The Bonnoitian and Oledenian priests held the crown on a white pillow. The wooden made crown, had been created specially to celebrate the winter heir. The Bonnoitian priest wore a plum coloured robe while the Oledenian priest wore a ripe-strawberry red robe with both having two white stripes around their sleeves, which showed their apprenticeship.
All the colours in the room made Valad nauseous. He looked over to the pale faces of Helena and Domenic, sitting closely, in the first row. Funnily enough, he felt something lacked in the room. The Black Robes. For a joyous occasion, missing the black colour wouldn’t be something that people noticed, yet Valad’s interest in these creatures sparked inside of him something he had never felt before.
He sat down on the throne and with that the ceremony began. The four priests kneeled around him, giving him the boost of confidence he needed to make it through. Valad showed no emotion knowing that this wasn’t the moment for an emotional break down. Inside of his gut Valad felt ‘The Wave’ fizz and fought to keep control conscious that this wasn’t the moment to reveal his Gift as the room was filled with Regs. If he didn’t he was likely to be the shortest reigning king of Arronia.
Preoccupied with controlling The Wave, the priests surrounded him, closing the distance between them and the throne. In one hand, they held a ribbon which crossed over his head whilst with the other they cleansed the room. The stark scent of burnt sage mixed with the burnt lilac, leaving a thick white cloud floating around Valad’s head.
The high priestess whispered to him the words of encouragement and blessing of the Gods.
“May your path be guided by Tael as he guides the sun in the sky over Terradet each day.”
“May your mind be strengthened by Bohw as he is the keeper of knowledge which he passes over to every new generation in Bonnoit. May Oyia kiss your heart with bloom and prosperity as she kissed the Oleden earth with flowers. May your will be strengthened by Daya as she grew the trees that bare the conditions and brought beauty into Dorrborg.”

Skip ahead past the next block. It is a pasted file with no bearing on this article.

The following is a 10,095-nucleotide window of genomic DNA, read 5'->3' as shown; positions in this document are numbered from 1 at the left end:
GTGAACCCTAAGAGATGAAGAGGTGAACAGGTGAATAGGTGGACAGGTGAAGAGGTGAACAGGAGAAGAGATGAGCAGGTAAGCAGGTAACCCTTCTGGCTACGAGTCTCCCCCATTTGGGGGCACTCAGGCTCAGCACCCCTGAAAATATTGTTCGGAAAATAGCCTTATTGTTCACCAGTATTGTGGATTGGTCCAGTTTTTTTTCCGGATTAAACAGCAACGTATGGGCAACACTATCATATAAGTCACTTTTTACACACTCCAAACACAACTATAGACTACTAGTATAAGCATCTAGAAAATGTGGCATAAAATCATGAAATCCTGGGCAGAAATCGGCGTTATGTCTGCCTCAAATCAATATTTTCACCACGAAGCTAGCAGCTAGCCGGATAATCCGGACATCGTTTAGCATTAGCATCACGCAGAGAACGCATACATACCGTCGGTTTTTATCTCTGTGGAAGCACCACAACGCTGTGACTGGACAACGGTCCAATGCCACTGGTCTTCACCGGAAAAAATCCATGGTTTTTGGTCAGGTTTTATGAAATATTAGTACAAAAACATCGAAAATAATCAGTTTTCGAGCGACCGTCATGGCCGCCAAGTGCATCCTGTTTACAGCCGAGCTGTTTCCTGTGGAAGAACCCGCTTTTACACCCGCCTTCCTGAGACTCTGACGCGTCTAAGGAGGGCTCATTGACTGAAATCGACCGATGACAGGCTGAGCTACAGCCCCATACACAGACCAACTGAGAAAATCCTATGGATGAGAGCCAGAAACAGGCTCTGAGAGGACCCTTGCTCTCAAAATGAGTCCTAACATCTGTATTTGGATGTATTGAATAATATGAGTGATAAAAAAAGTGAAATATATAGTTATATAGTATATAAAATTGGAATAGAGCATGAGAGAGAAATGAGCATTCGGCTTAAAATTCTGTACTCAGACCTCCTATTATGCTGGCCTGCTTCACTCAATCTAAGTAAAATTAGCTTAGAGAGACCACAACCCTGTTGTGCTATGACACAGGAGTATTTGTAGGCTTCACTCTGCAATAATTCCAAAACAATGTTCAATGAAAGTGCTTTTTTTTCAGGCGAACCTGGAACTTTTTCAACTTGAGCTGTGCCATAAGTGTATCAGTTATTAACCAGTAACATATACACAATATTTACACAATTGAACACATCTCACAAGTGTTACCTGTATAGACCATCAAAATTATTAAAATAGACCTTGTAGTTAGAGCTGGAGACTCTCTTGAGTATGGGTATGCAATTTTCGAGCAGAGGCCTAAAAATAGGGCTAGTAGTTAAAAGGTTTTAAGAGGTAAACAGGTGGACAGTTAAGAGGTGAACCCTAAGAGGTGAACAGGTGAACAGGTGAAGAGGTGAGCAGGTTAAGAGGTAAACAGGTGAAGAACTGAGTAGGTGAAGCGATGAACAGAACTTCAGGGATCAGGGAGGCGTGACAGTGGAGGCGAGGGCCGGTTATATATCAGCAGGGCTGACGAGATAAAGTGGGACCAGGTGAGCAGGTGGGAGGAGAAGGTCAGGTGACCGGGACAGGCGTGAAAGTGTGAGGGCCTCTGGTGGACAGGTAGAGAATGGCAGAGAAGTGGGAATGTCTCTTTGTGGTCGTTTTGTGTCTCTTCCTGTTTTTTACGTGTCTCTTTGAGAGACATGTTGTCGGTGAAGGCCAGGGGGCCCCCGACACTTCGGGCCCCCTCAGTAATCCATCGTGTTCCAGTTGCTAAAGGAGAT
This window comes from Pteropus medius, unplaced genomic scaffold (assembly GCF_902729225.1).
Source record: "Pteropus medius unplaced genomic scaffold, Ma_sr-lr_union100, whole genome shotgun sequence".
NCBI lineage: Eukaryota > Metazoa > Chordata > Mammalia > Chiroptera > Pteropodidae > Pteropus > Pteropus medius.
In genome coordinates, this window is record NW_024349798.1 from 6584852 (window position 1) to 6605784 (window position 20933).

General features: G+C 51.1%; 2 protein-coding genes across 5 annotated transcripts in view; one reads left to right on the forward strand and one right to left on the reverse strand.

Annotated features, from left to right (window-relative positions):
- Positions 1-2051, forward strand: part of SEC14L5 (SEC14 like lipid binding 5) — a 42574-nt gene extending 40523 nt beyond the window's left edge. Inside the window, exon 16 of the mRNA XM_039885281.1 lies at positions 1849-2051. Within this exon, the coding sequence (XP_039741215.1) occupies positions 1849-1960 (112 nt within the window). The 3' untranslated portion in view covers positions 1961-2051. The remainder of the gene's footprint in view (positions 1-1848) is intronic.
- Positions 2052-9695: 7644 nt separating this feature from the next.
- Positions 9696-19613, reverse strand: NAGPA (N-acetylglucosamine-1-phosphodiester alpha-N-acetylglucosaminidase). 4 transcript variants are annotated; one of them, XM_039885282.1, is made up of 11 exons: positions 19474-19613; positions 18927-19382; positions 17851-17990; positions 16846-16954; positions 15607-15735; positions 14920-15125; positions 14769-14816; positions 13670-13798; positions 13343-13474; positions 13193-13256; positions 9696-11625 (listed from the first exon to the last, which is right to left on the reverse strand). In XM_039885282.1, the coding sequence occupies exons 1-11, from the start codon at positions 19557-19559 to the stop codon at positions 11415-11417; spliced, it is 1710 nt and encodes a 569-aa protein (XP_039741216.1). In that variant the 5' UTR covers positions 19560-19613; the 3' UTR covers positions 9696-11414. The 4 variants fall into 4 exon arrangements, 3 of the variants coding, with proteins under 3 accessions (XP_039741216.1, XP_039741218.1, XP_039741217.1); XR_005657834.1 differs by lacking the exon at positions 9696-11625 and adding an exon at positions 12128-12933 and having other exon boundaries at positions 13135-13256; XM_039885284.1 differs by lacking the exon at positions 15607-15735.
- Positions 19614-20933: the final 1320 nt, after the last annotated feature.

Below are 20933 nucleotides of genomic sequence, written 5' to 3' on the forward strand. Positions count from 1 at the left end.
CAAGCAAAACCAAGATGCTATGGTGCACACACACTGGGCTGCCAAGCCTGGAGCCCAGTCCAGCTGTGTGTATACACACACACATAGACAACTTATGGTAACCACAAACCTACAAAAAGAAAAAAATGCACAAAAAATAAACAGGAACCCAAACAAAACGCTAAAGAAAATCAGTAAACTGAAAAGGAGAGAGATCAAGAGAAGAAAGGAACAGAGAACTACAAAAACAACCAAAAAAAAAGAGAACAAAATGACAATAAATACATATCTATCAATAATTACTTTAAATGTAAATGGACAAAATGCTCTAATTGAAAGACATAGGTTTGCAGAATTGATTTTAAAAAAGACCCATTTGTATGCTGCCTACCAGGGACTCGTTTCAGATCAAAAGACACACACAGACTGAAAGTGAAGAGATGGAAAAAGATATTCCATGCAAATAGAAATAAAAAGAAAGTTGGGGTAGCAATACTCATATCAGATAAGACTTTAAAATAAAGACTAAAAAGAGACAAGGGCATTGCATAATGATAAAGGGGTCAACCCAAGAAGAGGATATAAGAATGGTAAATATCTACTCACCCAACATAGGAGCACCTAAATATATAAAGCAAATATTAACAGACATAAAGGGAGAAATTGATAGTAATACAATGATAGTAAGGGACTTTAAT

Valad shivered at the words that roamed now through his head like the birds roamed the skies. The high priestess gave her blessing, pushing a kiss on Valad’s cheek. He blushed at the warmth of her lips and felt a fire burning inside of him.
The wave finally obeyed him and as the high priestess took a step back, she opened her arms and the four priests lowered the crown slowly onto the heir’s head. A choir of men started singing in the back. Helena turned her head towards the choir in amazement.
No one would have thought that such a beautiful song would come from the Royal Army. The voices blended with one another as it resonated in the room with words that most of the Arronian folk had long forgotten. It sounded a lot like their language yet it was harsher. As the crown touched Valad’s hair he felt a tremor go through his body as if he was being electrocuted. And with that Arronia had a new King.
A Ball was thrown in the name of the new King. Being the centre of attention, Valad had to welcome every one of his guests. From kissing the hands of the Countesses—who had come to congratulate him, as they walked in the ball room—to shaking the hands of the High Lords, he did it all. The ball room looked equally identical to the throne room in size. The river-stone floor refracted the orange rays of sun onto the ceiling. Behind Valad, a servant dressed in his plain brown uniform, would whisper into his ear each person’s name before they would enter the room, enabling the King to address his people with their names.
The colours filled the room quickly and with that the Ball began. From side to side, tables filled with the most expensive food awaited the High Lords and Countesses to delight their pretentious taste buds. The golden fish caviar and the sweet salmon from the Donnayr river made everyone in the room hungry. The people sat at the tables leaving the centre of the room empty. The sound of the knives and forks hitting the expensive plates, filled the room together with the small talk between the guests.